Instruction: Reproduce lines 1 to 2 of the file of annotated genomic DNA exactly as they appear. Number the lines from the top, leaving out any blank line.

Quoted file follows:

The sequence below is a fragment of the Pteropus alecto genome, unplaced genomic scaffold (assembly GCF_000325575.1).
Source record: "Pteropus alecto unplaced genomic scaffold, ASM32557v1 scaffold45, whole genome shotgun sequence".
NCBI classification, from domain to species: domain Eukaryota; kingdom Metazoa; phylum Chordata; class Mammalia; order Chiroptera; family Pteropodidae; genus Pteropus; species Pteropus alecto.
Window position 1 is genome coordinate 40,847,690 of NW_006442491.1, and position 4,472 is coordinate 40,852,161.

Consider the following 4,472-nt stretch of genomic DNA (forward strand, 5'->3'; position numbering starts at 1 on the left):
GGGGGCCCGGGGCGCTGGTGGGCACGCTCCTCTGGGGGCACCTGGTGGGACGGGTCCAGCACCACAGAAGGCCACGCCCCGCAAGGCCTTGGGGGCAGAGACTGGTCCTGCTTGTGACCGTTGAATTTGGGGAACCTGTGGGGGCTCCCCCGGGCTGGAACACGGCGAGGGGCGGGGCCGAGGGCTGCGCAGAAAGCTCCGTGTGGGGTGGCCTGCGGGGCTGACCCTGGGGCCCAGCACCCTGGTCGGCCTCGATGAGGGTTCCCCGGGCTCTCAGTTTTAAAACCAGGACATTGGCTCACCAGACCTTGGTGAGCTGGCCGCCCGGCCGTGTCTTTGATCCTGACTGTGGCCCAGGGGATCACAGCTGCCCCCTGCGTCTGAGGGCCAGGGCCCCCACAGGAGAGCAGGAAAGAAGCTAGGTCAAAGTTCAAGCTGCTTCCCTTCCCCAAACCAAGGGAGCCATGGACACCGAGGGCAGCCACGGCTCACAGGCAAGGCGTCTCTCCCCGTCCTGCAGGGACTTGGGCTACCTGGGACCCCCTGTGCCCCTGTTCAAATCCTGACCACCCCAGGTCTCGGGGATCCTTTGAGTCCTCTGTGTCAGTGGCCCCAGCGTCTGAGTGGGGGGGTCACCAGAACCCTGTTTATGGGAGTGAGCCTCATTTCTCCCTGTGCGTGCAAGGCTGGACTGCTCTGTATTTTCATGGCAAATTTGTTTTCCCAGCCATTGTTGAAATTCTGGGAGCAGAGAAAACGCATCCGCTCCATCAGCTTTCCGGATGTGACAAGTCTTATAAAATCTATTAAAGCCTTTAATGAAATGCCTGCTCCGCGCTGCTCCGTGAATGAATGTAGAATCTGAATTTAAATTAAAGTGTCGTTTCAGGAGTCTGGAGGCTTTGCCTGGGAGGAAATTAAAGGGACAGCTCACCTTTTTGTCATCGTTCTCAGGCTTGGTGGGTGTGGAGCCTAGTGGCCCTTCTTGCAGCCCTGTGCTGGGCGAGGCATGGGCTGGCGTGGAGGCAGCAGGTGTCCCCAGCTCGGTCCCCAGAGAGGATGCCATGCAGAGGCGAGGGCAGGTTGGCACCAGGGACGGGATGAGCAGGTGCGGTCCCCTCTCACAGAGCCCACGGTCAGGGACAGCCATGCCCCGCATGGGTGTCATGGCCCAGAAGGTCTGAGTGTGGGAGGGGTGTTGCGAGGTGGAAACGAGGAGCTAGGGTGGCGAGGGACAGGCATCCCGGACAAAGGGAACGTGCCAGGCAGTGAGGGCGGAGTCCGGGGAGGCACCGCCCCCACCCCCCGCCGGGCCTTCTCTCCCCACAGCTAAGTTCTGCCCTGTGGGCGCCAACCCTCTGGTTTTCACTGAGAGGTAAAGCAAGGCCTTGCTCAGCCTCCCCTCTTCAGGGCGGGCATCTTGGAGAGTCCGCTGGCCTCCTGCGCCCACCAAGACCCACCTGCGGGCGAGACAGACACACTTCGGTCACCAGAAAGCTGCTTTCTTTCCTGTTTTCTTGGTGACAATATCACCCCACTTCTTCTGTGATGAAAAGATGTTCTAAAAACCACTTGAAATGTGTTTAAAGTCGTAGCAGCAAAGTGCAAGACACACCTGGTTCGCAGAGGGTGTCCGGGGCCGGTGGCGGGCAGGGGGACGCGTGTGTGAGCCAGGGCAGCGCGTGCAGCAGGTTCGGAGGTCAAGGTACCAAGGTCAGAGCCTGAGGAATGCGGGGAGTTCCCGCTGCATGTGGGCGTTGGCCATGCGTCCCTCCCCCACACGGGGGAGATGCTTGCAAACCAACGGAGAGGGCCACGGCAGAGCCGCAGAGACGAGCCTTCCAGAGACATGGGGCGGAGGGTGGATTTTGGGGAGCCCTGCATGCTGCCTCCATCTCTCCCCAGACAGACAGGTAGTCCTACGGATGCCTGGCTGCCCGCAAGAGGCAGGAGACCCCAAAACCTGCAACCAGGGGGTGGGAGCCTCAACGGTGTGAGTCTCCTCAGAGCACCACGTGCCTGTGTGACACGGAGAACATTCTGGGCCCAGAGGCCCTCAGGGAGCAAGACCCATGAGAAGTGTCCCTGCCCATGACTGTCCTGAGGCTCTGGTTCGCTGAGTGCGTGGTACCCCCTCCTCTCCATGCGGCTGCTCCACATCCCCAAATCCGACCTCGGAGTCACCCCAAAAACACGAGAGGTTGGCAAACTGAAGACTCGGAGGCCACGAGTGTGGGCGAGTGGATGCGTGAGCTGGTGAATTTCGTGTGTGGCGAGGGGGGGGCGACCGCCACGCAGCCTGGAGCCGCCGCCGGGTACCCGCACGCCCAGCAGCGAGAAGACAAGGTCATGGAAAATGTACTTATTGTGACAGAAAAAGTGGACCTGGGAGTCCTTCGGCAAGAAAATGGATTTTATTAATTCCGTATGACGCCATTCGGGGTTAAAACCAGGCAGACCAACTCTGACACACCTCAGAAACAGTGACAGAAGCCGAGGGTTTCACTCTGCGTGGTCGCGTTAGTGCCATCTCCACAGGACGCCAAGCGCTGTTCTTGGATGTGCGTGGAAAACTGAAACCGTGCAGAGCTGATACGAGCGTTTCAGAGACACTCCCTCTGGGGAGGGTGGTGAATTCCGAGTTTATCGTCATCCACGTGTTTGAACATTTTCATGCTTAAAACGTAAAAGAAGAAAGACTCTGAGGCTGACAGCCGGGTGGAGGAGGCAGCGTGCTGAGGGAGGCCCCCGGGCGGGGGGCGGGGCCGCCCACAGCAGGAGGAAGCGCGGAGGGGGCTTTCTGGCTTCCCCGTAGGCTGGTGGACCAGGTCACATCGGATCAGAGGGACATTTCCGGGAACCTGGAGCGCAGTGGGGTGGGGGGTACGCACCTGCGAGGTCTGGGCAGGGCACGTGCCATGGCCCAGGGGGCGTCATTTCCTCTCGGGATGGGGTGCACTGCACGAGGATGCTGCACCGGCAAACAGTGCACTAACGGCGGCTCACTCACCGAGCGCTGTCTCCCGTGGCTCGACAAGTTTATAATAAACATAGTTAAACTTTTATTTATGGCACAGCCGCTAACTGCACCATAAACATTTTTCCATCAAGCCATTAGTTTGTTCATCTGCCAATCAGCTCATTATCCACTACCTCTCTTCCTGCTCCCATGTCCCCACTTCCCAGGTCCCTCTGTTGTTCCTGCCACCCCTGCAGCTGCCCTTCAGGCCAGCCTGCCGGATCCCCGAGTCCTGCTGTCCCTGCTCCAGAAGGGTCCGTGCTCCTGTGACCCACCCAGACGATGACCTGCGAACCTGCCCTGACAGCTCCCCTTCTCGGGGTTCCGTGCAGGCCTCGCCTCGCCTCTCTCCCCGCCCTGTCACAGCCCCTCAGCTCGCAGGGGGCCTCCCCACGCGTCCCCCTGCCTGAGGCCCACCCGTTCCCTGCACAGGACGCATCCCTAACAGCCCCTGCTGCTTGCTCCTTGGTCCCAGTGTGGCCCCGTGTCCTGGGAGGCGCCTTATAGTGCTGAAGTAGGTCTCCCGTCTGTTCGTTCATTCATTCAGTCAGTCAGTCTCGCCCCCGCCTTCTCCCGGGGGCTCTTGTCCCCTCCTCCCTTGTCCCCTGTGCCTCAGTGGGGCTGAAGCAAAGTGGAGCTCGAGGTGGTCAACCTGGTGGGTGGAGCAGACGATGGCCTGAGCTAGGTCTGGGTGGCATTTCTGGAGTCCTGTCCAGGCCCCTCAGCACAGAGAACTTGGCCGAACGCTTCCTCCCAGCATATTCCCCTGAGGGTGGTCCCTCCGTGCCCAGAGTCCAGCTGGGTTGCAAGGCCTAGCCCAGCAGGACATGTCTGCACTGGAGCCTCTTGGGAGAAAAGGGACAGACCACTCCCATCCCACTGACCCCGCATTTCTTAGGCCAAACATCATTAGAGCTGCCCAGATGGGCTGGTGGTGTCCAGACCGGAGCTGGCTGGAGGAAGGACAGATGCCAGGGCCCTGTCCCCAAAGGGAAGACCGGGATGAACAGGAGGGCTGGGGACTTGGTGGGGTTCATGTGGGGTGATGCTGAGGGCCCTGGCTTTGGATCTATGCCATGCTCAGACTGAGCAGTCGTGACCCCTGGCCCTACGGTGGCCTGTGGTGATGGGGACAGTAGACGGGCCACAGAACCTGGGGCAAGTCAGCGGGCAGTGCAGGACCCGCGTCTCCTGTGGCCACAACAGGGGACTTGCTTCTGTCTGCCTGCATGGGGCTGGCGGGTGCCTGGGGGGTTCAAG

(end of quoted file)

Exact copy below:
The sequence below is a fragment of the Pteropus alecto genome, unplaced genomic scaffold (assembly GCF_000325575.1).
Source record: "Pteropus alecto unplaced genomic scaffold, ASM32557v1 scaffold45, whole genome shotgun sequence".